All other WWII service files are classified as restricted.  This only means they are not accessible to all.  If the veteran is living he or she is the only one with access to his/her personal file.  The file could then only be released with the written consent of the veteran.

If however the veteran has passed less than 20 years ago limited personal information may be released to immediate family members with proof of relationship and proof of death.  Immediate family can include spouse, parent, sibling, child, or grandchild.

The files of veterans who passed more than 20 years ago can be requested by anyone with proof of death.  This can include the photo of a headstone or an obituary which are often easy to obtain.  All it takes is the completion of a simple application form.

Again, it can take a great deal of time for WWII service file requests to be processed and filled.  The application for may be mailed or faxed and Library and Archives Canada send a confirmation letter.

LAC letter

The copies of the service records follow within 6-12 months’ time.  This may seem a long wait however the records are provided free of charge which is an amazing public service in my estimation!

This Remembrance Day do something different.  Though we continue to thank the collective of veterans and military personnel, stop and take a moment to look at the individuals who comprise that collective. Discover their unique experiences and personalities, and bring them to life for yourselves, your families, and your children!

Being remembered is living forever!


Browsing the 1666 Quebec Census


If you, as I, have sprung from the earliest of French-Canadian roots you may be overwhelmed by the vast expanse of records.  While it is always heartening to see that research sources abound it can also be daunting wading through the piles of paper, the websites, the book stacks, to piece together the stories of our ancestors and decipher the validity of sources.

French-Canadian genealogical research can be hampered also by one’s lack of French language knowledge and the fear of accessing records and documents one cannot comprehend.  I would like to encourage researchers to move beyond this fear and discover a world of exciting documents brimming with rich genealogical details.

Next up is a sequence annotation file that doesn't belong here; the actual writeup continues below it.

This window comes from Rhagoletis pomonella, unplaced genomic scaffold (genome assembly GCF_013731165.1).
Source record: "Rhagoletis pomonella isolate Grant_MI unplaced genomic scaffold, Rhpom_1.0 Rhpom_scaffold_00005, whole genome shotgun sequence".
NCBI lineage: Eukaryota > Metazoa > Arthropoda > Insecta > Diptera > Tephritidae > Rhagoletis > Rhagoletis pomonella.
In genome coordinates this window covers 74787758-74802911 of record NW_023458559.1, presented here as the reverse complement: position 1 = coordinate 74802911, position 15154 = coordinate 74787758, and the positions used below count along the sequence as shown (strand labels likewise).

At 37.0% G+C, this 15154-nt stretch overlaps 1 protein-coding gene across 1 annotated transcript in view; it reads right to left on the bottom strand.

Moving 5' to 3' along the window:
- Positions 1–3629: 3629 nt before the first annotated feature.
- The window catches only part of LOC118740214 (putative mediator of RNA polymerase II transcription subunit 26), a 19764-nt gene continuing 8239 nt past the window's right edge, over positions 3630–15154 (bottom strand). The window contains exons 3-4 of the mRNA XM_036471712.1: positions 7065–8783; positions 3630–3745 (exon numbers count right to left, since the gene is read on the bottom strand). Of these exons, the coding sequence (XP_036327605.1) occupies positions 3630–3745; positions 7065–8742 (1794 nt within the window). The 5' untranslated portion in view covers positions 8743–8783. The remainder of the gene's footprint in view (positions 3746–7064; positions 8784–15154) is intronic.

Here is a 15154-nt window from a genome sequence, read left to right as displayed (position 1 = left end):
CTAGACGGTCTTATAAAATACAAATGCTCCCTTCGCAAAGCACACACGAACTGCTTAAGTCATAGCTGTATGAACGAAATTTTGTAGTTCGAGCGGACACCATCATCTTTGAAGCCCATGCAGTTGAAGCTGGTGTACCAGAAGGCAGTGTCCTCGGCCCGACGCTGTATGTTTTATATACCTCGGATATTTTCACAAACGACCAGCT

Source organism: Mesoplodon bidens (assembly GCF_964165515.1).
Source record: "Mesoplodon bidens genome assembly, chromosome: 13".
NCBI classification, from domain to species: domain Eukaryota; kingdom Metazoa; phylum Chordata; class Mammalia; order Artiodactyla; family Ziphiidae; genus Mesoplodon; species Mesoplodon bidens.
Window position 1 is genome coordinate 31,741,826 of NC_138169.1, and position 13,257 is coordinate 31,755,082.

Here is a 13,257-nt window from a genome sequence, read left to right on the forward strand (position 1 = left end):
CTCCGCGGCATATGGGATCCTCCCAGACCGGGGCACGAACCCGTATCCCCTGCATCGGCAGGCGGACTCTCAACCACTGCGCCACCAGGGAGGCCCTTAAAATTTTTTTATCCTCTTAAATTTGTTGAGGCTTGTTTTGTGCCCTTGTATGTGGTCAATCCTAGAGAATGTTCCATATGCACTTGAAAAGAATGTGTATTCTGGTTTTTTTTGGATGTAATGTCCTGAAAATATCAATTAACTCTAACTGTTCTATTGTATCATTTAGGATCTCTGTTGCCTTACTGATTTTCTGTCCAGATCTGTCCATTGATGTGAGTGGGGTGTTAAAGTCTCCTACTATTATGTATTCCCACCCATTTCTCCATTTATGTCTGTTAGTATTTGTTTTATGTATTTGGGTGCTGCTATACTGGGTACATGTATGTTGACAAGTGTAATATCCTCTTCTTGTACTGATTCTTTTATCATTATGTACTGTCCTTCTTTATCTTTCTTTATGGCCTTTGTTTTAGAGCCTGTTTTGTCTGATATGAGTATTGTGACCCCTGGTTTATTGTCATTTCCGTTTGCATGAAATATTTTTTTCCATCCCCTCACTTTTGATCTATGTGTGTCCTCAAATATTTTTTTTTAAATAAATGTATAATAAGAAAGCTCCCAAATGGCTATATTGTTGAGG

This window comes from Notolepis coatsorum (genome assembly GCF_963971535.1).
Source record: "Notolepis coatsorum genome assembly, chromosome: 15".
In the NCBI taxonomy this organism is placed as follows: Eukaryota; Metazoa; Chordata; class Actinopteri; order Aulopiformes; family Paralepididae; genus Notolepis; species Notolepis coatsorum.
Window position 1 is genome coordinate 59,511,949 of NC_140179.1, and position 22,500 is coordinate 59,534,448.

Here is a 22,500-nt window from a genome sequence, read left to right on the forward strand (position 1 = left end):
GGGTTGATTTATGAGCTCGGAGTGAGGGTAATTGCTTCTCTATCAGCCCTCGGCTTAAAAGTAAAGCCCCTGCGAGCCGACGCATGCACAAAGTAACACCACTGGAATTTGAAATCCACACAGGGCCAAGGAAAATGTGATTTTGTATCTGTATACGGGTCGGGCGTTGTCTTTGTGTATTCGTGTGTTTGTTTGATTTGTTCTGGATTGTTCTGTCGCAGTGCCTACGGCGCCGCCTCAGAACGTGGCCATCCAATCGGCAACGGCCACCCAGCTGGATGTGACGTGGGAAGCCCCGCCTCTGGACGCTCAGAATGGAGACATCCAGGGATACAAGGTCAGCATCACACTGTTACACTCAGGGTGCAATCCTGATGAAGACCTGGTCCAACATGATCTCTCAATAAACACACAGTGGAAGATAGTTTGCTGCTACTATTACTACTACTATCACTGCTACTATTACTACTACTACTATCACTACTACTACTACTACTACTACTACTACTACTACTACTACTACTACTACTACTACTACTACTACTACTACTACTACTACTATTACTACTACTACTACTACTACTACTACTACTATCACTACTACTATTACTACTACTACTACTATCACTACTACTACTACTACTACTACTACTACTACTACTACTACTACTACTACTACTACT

fah_canadianIn genealogy, as in many disciplines, it is important to be systematic, bearing this in mind I have decided to produce a series of blog posts introducing novice genealogists to specific French-Canadian document-sets, databases, and resources available online.  The hobbiest must understand that genealogical research should venture beyond sites such as Ancestry and Family Search.  Seasoned researchers, especially those who began their research prior to the onslaught of the internet, focus much of their research deep within the stacks of the archives.  Visiting an archive in person is always preferable but today we are lucky to find more and more archives are updating their websites with digital databases, many including images of original documents.

I am planning a series of blog posts regarding specific French-Canadian records and collections available online for those who are newly venturing into French-Canadian research.  Today I will focus on the early Quebec census records which should represent a wonderful starting point for those struggling with the other language-rich French-Canadian sources we will later explore.

The Library and Archives of Canada website is just one place you can access some wonderful online digital databases.  A particular favourite of mine is that of the 1666 Quebec Census which is not indexed but is a collection of browse-able images.  While they may be rather difficult at times to decipher there are some decent online transcriptions which can be used to help you as you work through the originals.  One of these transcriptions can be found on Hugh Armstrong’s Genealogy Site.  The transcriptions are divided by region so you must be sure to match up the correct region to the correct portion of the original census.


Sample page from the 1666 Quebec Census